The UIAA Safety Commission has issued an update to a warning notice originally sent out in 2009, regarding the danger of environmental degradation of bolt anchors. This update warns that the problem is more widespread than originally thought.
The UIAA Safety Commission has been studying environmental degradation of bolt anchors, with concerns about both general corrosion and with more specific types including crevice corrosion and stress corrosion cracking.
Work is being done to produce improved standards for bolt anchors in the future, including a classification scheme to aid selection of the most appropriate anchor type for different installation conditions.
In the meantime, they issue the following advice to climbers:
Before climbing, talk to local climbers and the people who equipped the routes to determine the quality of the anchors in place
Find out if a climbing area is regularly re-equipped. Experience to date shows that if anchors are less than three years old, they are less likely to be weakened by corrosion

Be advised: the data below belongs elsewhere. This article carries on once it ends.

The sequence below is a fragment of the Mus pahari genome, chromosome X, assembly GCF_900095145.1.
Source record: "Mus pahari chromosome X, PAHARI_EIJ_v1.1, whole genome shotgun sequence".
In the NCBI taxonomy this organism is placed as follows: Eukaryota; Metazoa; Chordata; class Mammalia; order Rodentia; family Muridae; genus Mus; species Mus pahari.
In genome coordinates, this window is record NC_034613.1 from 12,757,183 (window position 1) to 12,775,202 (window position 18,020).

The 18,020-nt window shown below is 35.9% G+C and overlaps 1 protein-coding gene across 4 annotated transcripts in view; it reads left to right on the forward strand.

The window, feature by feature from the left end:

Look for traces of rust on anchors. If you see such marks, do not load the anchor, and stop the climb, as it is just these sorts of anchors that have been dangerous in the study. Alert locals so they can deal with the situation. If appropriate, you can also replace the weakened anchor if you have the expertise and competence to do so
Opting to not climb on routes in tropical, marine environments that show rust, or for which you don’t know who maintains the routes or when the equipment was put in place
This warning and any subsequent UIAA standards or recommendations are based on the fundamental assumption that the climber must evaluate the quality of anchors in place and accept the risk of anchor failure due to corrosion.
Read the UIAA warning notice in full here
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